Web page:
Initial information from Australia and overseas on the severity of pandemic (H1N1) 2009 influenza infection suggested that the illness was relatively mild and mainly affected children and young adults. Pregnancy, obesity, asthma, chronic obstructive pulmonary disease and some other non-respiratory comorbidities appeared to be associated with more severe disease in a minority of patients.21-23 Subsequent reports have shown a range of estimates for underlying comorbidities and particular populations at greater risk of severe disease. A recent report reviewed hospitalisation data globally,8 and there have been Australian reports of hospitalisations in single hospitals in Sydney24 and Darwin,25 or clusters of hospitals in specific geographic regions.16,26 FluCAN data are broadly in agreement with the estimates of frequency of vulnerable groups, proportion admitted to ICUs, and mortality in these other studies. Only FluCAN has thus far included estimates of post-discharge health service use and deaths.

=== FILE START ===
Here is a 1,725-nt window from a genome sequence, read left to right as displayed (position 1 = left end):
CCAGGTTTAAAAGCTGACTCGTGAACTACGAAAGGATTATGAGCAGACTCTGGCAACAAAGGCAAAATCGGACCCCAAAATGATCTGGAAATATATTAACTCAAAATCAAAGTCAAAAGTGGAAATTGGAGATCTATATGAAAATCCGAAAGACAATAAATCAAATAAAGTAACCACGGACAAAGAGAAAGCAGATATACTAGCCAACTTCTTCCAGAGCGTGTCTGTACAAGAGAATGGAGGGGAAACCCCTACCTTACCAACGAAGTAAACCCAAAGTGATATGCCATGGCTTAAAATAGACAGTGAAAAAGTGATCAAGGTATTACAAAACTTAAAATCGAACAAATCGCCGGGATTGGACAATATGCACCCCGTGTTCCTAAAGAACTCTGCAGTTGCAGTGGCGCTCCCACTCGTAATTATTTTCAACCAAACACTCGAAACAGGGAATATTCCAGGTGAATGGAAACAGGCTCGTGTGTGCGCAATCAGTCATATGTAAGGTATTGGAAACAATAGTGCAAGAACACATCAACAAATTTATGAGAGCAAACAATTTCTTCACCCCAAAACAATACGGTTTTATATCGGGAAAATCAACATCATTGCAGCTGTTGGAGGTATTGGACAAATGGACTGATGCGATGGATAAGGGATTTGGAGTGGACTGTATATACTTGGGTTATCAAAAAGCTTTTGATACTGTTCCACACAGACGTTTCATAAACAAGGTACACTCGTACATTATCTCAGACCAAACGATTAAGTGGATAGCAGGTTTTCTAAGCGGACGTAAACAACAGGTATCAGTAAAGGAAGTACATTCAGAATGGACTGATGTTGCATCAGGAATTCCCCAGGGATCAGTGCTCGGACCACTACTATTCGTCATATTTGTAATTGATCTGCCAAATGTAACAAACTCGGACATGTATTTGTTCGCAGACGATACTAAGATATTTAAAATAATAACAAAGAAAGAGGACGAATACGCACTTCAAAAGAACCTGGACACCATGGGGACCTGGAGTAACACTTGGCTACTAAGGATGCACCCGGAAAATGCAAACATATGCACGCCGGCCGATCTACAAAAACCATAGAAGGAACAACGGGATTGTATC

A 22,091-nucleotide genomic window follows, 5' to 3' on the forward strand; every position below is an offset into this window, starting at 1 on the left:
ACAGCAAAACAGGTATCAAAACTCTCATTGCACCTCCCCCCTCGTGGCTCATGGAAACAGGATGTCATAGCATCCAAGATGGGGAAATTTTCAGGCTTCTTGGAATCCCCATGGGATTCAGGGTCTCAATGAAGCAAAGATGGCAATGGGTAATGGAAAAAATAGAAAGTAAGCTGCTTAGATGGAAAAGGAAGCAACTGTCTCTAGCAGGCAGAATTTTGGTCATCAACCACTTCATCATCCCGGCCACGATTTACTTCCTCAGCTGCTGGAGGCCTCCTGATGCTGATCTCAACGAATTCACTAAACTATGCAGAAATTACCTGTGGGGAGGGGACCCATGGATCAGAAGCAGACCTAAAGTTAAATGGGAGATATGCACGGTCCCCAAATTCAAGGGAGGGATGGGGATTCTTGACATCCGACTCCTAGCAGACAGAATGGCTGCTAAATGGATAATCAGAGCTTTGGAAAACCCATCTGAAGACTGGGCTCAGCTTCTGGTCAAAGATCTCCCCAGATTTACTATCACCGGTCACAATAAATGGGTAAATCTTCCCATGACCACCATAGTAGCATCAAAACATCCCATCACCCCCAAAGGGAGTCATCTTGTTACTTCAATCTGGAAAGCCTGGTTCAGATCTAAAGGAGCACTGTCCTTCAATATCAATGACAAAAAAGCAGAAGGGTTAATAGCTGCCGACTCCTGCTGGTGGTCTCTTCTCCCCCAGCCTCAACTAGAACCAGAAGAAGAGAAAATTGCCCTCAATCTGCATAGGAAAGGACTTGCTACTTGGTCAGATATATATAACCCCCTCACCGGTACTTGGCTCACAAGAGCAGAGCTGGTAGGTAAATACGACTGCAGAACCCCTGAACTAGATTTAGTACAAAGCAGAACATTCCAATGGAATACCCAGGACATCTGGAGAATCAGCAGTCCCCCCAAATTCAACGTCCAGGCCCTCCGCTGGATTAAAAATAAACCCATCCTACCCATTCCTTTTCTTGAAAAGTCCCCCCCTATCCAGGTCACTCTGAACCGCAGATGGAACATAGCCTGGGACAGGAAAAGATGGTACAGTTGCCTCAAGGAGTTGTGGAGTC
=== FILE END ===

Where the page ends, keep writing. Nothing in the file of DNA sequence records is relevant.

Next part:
Any differences between the data reported by FluCAN and those in Australian Government reports can mainly be explained by FluCAN being confined to adult hospitalisations (for median age, proportion of pregnant women), the location of the Flu CAN hospitals (lower proportion of Indigenous patients due to a concentration in southern metropolitan hospitals), and more accurate and detailed ascertainment of clinical status in Flu CAN data (higher proportion of comorbidities and detailed information on a wider range of underlying diseases and other risk factors). ICU admissions captured by FluCAN were broadly similar to population-level ANZICS data and national data, demonstrating the representative nature of FluCAN for this more severely affected group.